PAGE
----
The world of wine continues to expand … or should that be that our knowledge struggles to keep up with what is out there? I am happy to admit that before this week’s Vina Croatia tasting in London my knowledge of Croatian wine was just about zero. I did know that what is now regarded as the great variety most in the west call either Zinfandel or, we Italophiles, Primitivo, is Croatian in origin. Jancis Robinson and collaborators have done a great job in launching the name Tribidrag (or Crljenak in Croatian if you prefer) on an unsuspecting world. I guessed, given the country’s location on the Adriatic, that it was likely to have a lively wine culture but that was it. But even from half a day’s tasting it is clear that there is much to be discovered. There is far more to Croatia than just its coastline and history. There is great wine to be found and a feast of variety.
The variety of Croatian wine comes from two fundamentals. Croatia is really four very different regions each with its own climate. The north west corner, Istria and Kvarner are influenced by both the Mediterranean and by cool air from the Alps, giving marked day-night temperature variation. This in turn leads to well profiled wines with relatively high acidity. Dalmatia and the islands are on the same coast but further south. Here the influence of the sea means that it stays warm pretty much through season. Inland and behind a mountain range, the so-called Croatian Highlands are cool while Slavonia and the Croatian Danube owe more to central Europe than the Med.. incidentally, this is the source of all that Slavonian oak which you find in Italy. But if there are four main regions, that is nothing on the huge range of grape varieties. The 66 indigenous ones will keep the ampelographers busy for some time, not to mention the experimentation which will be necessary to find which are of more than local interest. Finally, those in the know speak of the marked improvement in resulting wines in just the last three years as standards rise rapidly. Progress will be uneven – Croatian grape growing is highly fragmented with 60,000 mainly hobby growers tending just 25,000 hectares but the vinous potential is enormous.
But in today’s ultra competitive and vast market all this is of little interest unless the wines have something special to offer. In a tasting of Dalmatian reds, three really stood out, two from familiar varieties and one from Croatia’s own speciality Plavac Mali, an offspring of Tribidrag. Unlike some overly fat Zinfandel and even some Italian Primitivo, the best Croatian wines from Tribidrag have an elegance, tension and balance that is enviable. Crljenak (the grape), from Krolo (the producer; picture on left from the Like Croatia website) 2010 was fully ripe with a thrilling acidity at just 12.4% alcohol by volume. OK, it was a cool and difficult year, but that is some achievement, producing wines that are drinking now but should age beautifully.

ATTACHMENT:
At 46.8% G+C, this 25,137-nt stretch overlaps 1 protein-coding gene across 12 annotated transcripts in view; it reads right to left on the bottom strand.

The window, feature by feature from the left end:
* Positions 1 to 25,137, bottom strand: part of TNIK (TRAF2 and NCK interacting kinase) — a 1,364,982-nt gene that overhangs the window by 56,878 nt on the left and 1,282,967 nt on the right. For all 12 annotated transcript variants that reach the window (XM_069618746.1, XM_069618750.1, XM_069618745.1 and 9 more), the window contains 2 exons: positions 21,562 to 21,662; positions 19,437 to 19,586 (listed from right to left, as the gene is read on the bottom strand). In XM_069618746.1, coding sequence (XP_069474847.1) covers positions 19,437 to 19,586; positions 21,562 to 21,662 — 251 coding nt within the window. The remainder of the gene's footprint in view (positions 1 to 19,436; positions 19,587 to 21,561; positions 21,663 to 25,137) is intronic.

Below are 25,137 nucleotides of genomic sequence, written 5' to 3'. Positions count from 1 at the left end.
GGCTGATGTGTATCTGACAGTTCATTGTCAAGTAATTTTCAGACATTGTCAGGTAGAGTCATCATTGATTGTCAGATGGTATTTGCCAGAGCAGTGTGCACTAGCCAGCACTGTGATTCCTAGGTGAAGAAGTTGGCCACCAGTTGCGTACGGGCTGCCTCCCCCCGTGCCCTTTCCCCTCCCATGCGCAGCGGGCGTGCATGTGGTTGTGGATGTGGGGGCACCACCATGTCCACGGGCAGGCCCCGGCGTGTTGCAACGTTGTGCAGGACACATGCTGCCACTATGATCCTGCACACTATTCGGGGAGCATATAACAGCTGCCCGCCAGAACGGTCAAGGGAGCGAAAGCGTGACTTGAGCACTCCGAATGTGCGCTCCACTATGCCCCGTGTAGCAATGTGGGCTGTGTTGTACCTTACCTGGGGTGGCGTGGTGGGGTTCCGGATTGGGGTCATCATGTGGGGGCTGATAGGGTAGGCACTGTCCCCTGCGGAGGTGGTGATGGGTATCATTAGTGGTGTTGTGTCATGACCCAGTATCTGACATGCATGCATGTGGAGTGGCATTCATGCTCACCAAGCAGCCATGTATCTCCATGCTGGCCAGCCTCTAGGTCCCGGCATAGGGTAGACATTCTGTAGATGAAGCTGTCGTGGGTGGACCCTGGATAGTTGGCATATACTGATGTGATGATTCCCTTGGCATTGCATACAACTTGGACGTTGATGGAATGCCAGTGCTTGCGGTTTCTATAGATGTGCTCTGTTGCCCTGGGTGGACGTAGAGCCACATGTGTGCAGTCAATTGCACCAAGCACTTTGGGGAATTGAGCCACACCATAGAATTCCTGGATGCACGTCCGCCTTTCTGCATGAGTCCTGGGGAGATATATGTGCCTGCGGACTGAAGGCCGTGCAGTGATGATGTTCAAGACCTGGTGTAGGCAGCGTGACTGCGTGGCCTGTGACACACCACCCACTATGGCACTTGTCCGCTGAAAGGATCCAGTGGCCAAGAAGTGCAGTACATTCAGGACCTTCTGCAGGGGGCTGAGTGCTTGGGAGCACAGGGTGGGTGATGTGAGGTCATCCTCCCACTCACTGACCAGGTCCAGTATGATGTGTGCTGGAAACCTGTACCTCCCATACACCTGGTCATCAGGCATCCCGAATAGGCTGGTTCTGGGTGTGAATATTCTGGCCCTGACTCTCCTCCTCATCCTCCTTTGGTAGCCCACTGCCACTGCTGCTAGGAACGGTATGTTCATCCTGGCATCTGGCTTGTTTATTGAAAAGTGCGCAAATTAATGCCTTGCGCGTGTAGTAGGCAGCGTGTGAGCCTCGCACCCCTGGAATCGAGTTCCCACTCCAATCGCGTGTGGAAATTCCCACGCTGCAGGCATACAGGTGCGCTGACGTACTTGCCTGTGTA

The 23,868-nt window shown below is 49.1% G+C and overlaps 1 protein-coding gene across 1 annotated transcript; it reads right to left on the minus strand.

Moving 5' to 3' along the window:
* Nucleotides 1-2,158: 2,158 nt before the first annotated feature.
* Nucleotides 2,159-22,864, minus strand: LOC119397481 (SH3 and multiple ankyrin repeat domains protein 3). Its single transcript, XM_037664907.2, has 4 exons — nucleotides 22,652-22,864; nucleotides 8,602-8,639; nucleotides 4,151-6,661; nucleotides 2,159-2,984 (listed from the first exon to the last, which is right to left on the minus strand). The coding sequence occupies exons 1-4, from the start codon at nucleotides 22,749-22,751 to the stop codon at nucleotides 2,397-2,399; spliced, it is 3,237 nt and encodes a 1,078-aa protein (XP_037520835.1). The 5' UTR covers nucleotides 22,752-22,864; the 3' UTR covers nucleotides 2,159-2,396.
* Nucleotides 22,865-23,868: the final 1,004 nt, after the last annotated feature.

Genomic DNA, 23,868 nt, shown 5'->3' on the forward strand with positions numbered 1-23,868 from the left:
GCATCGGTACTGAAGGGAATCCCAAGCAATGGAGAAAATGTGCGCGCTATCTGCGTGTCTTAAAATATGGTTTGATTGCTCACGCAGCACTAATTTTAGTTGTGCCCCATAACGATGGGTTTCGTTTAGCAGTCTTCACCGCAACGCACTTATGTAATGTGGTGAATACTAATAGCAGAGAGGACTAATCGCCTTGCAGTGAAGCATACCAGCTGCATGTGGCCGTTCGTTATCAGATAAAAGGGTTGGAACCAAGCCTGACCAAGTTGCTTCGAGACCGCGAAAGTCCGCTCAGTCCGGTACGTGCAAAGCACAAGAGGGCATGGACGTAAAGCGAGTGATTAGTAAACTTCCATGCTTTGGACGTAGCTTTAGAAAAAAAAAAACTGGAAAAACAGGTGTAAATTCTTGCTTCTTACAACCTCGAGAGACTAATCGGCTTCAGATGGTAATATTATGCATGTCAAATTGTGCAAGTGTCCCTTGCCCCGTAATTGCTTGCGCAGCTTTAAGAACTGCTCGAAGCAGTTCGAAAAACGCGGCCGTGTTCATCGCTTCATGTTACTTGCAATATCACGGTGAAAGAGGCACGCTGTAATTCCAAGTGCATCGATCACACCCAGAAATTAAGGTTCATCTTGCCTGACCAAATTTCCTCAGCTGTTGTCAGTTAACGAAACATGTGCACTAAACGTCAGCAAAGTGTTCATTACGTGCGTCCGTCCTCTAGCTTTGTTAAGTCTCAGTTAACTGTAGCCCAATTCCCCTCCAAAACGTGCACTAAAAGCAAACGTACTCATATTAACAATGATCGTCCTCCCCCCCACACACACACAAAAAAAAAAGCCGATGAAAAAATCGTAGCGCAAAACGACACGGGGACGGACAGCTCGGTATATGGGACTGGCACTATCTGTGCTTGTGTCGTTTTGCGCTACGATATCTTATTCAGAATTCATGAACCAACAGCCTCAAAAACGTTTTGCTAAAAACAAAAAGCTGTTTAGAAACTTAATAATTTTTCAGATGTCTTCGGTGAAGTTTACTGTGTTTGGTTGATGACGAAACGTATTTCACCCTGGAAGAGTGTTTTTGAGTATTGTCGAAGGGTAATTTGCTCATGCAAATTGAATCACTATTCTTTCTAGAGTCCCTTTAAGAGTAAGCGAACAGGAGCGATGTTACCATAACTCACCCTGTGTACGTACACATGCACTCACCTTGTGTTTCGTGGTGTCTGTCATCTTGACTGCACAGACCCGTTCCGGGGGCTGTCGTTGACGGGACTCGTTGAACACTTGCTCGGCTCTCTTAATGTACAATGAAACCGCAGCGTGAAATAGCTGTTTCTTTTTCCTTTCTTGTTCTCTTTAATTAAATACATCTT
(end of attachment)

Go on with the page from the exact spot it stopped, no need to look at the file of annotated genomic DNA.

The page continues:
Secondly, a Syrah of rare intensity and complexity. This variety is increasingly being grown in central Italy to produce competent or very good wines – which could come from just about any warm spot on the globe. Korlat, Syrah, 2009 is a brilliant purple-tinged colour in the glass and is perfumed and subtle. Alongside fine fruit there are fine mineral notes and that zippy acidity again. This is a bigger wine, with 14.7% alcohol which is well covered by the fruit and a pH (measure of acidity) of just 3.4, typical of a white wine. I rarely rave about Syrah outside of the northern Rhône but this is something really special.
The real contribution of Croatia to the world of wine may well be Plavac Mali, its premier red grape variety, only grown here. The Croatians may have been a white wine drinking country but the world will probably talk about its reds. Plavac Mali comes in a range of styles, simple quaffing reds, a super polished version from the indefatigable consultant Michel Rolland for Saints Hill or the very rustic classic from Zlatan Otok. My favourite was Korta Katarina, Plavac Mali, 2010, grown right next to the sea. Rounded, baked plum and red cherry fruit, earthy, lifted by oak, a good tannic structure and fine acidity, this had everything you might want in a top red wine to drink in a couple of years or keep for a decade or two.
And the problems which Croatia will need to face? Apart from the over-crowded, every expanding range of choice in wine offered to the consumer, the difficulties are fairly clear. The names are not easy (is that a region, a grape variety or a producer?) but only slightly more than, say, starting with Italian wine. Price is an issue. As there is strong demand in the domestic market and from rich Croatians in the States, the top wines command good prices. The Korta Katarina wine will be at least £25 retail in the UK which is quite a challenge for a new region. (The entry level Plavac Mali in the tasting from Miloš also had a great deal of character.) Finally, the cheap and dire wine offered to tourists – a legion of potential wine ambassadors for the country – will do nothing to spread the name of Croatia as a source of great and varied wine. It will be up to those of us in the know to spread the word.
With thanks to Vina Croatia and Joe Wadsack who conducted the Dalmatian reds masterclass